Book review: The Dimensions of a Cave, by Greg Jackson

It may be overlong and overwrought, but this novel about two journalists who uncover a shadowy VR interrogation programme offers a fascinating set of speculations all the same, writes Stuart Kelly

The American Novel does have a weakness for the gargantuan, as if length were synonymous with merit. Many are indeed great novels: Moby-Dick, The Recognitions, Mason & Dixon, Underworld, Infinite Jest. Yes, they are all by men and black polo necks are obligatory. At 464 pages, The Dimensions Of A Cave is less of a behemoth than A Little Life, The Instructions or A Brief History Of Seven Killings; yet it feels longer. The syntax here is claustrophobic, to an extent, I assume, deliberately. So the reader has sentences such as “The world itself, in all its singular vivid nuance, lush and strange, riddled, sovereign, monumental, galvanized with storms, sunsets, liquid blazes, vistas, held an unencompassable richness, that only by staying still, at a fixed point, to think and dream and project outward with imagination’s imperial claws, bound in the soft blinkering fleece of abstraction, did you begin to feel master over or superior to, aware of in its entirety”. I was certainly intrigued and interested, but I fear this may be a somewhat niche novel.

The plot involves four friends, all male journalists, who decamp for a long weekend together. Three have undemanding jobs in a straitened industry; one, Quentin, has kept the flame of earlier ambition. “We may have seen ourselves as the descendants of noir detectives – proud, pathetic disheveled men, as prickly and sardonic on the outside as we were hopeless Manichaeans within… and we believed, with fervor that flirted with the religious, that a single, knowable reality existed and that it was every last person’s right to know what this reality was”. Over the course of their long weekend, Quentin, will cast doubt on this credo.

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His “friends” are ciphers, a kind of Greek chorus or jury to Quentin’s story, infrequently braided in as “we” to provide background, as in “A word on Quentin’s early days. We each knew part of the story, and together this assembled a significant portrait, although naturally there are countless ways one can narrate a life”. Quentin has remained at the coalface of exposing corporate and political corruption. In this, he is abetted by his even more zealous, uncompromising protégé, Bruce. Bruce has taken on a commission reporting on foreign affairs, in a war-zone where America has both a military presence and a network of consultants, agencies, freelancers and private security firms on lucrative contracts. He has then disappeared.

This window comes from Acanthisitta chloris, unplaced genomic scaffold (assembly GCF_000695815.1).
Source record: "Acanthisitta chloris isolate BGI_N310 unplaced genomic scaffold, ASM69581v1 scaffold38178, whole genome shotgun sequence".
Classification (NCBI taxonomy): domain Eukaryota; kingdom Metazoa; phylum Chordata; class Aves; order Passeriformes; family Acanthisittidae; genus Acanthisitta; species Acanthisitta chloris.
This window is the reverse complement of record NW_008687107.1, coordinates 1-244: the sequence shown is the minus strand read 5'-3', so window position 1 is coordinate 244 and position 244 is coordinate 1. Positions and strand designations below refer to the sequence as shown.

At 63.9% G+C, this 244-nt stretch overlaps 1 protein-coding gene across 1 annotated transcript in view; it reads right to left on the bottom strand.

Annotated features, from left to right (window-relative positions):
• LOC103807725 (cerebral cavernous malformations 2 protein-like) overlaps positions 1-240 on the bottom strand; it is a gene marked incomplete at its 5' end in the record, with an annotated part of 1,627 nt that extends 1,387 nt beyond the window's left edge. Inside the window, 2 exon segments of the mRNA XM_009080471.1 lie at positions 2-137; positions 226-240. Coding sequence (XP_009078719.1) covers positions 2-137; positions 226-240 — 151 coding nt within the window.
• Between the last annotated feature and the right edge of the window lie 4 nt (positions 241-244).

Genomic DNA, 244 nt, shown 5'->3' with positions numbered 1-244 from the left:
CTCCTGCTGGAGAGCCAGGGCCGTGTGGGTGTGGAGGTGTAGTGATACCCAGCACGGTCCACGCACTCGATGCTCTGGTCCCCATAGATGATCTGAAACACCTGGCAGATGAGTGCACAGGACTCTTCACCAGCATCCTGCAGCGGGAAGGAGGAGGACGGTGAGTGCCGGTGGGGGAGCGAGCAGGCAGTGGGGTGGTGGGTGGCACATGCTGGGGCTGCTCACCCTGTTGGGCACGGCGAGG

Greg Jackson PIC: Pascal PerichGreg Jackson PIC: Pascal Perich
Greg Jackson PIC: Pascal Perich

Bruce and Quentin were working on a top-secret black ops project codenamed SCIMITAR. The story was spiked. But is seems as if the project then metastasised into the equally arcane VIRTUE. Basically, it’s a way to interrogate captives in a virtual reality, not necessarily with virtual pain, but by an experience so immersive that the subject gives themselves away. Is it legal? Is it moral? Is it possible? This is the territory of film, particularly the work of Christopher Nolan, the Matrix films, The Truman Show and the underrated Dark City. That last film especially should come to mind due to its allusion to the fable of the cave in Plato’s Republic, for what is cinema but a darkened room with images flickering against the wall that we are encouraged to mistake for reality?

If you are going to embark on this journey I would advise a crash course in continental theory (top of your reading list: Jean Baudrillard). Large sections are interrogations of what selfhood, consciousness and reality are, especially in a world infested by relentless images and fake news. There is, in a small moment of levity, a caricature of an provocative arch-sceptic philosopher who seems as much Slavoj Zizek as Socrates. Jackson, in his own words, nails the moral question about simulations and the actuality or not of other minds: “‘What does a crime become – rape, torture, death – when it’s a purely psychic, disembodied experience? What can the human mind withstand when the body is kept right and hale? These are crimes we don’t even have words for yet. Crimes of the psyche, the spirit. That’s what we don’t know.’ ‘And the soul?’ I said. Rich smiled and drank what was left of his beer. ‘Now you’re getting it.’”

The jacket compares this novel to Conrad’s (much shorter) Heart Of Darkness, with Bruce as a digital Kurtz and Quentin as a reluctant Marlow. That reference to Manichaeans was an early clue in this hall of mirrors. Bruce delivers a 30-page oration on the prominent genocides, massacres and holocausts of history. It has the same numbing effect as the fourth part of Bolano’s 2666. The question remains: can anything we make not partake of our crookedness? Yet there are glimmers in strange places, including a serious revelation about guilt and atonement (the religious itch is difficult to scratch effectively). If the creations are as real as us, who will protect them, love them, give them dignity? Whose foot will the sandal fit?

As I said, it is a fascinating set of speculations, even if overlong and overwrought. If you want the political nefariousness without the metaphysics, Ricahrd House’s The Kills covers the same.

The Dimensions of a Cave, by Greg Jackson, Granta, £18.99